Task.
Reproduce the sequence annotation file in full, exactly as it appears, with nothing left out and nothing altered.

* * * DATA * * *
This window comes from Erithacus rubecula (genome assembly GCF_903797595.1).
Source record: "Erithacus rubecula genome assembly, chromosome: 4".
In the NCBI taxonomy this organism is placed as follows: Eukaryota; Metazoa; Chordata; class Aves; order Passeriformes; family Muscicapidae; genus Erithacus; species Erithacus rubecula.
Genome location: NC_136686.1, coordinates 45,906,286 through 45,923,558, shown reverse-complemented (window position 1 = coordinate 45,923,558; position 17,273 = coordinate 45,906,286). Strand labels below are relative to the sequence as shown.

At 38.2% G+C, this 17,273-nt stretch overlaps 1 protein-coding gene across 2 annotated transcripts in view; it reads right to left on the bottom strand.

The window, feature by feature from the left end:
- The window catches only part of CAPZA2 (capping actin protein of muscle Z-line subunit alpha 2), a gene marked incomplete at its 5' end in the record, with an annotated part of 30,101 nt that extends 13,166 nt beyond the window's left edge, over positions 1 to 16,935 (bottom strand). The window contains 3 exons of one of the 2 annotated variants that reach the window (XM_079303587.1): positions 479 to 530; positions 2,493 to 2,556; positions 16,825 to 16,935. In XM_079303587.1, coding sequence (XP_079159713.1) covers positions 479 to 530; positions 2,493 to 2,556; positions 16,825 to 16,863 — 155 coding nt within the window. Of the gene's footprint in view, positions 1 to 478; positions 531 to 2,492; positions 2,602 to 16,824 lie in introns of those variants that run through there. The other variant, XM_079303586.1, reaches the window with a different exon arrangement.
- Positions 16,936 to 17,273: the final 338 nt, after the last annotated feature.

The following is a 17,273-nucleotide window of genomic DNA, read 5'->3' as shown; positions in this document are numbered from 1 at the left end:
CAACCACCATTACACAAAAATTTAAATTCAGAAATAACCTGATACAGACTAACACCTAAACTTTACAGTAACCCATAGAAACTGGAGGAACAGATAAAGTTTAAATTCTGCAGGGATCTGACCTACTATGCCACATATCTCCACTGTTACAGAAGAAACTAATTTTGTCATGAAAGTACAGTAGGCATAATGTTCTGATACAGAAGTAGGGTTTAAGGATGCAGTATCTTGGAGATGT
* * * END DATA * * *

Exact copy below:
This window comes from Erithacus rubecula (genome assembly GCF_903797595.1).
Source record: "Erithacus rubecula genome assembly, chromosome: 4".
In the NCBI taxonomy this organism is placed as follows: Eukaryota; Metazoa; Chordata; class Aves; order Passeriformes; family Muscicapidae; genus Erithacus; species Erithacus rubecula.
Genome location: NC_136686.1, coordinates 45,906,286 through 45,923,558, shown reverse-complemented (window position 1 = coordinate 45,923,558; position 17,273 = coordinate 45,906,286). Strand labels below are relative to the sequence as shown.

At 38.2% G+C, this 17,273-nt stretch overlaps 1 protein-coding gene across 2 annotated transcripts in view; it reads right to left on the bottom strand.

The window, feature by feature from the left end:
- The window catches only part of CAPZA2 (capping actin protein of muscle Z-line subunit alpha 2), a gene marked incomplete at its 5' end in the record, with an annotated part of 30,101 nt that extends 13,166 nt beyond the window's left edge, over positions 1 to 16,935 (bottom strand). The window contains 3 exons of one of the 2 annotated variants that reach the window (XM_079303587.1): positions 479 to 530; positions 2,493 to 2,556; positions 16,825 to 16,935. In XM_079303587.1, coding sequence (XP_079159713.1) covers positions 479 to 530; positions 2,493 to 2,556; positions 16,825 to 16,863 — 155 coding nt within the window. Of the gene's footprint in view, positions 1 to 478; positions 531 to 2,492; positions 2,602 to 16,824 lie in introns of those variants that run through there. The other variant, XM_079303586.1, reaches the window with a different exon arrangement.
- Positions 16,936 to 17,273: the final 338 nt, after the last annotated feature.

The following is a 17,273-nucleotide window of genomic DNA, read 5'->3' as shown; positions in this document are numbered from 1 at the left end:
CAACCACCATTACACAAAAATTTAAATTCAGAAATAACCTGATACAGACTAACACCTAAACTTTACAGTAACCCATAGAAACTGGAGGAACAGATAAAGTTTAAATTCTGCAGGGATCTGACCTACTATGCCACATATCTCCACTGTTACAGAAGAAACTAATTTTGTCATGAAAGTACAGTAGGCATAATGTTCTGATACAGAAGTAGGGTTTAAGGATGCAGTATCTTGGAGATGT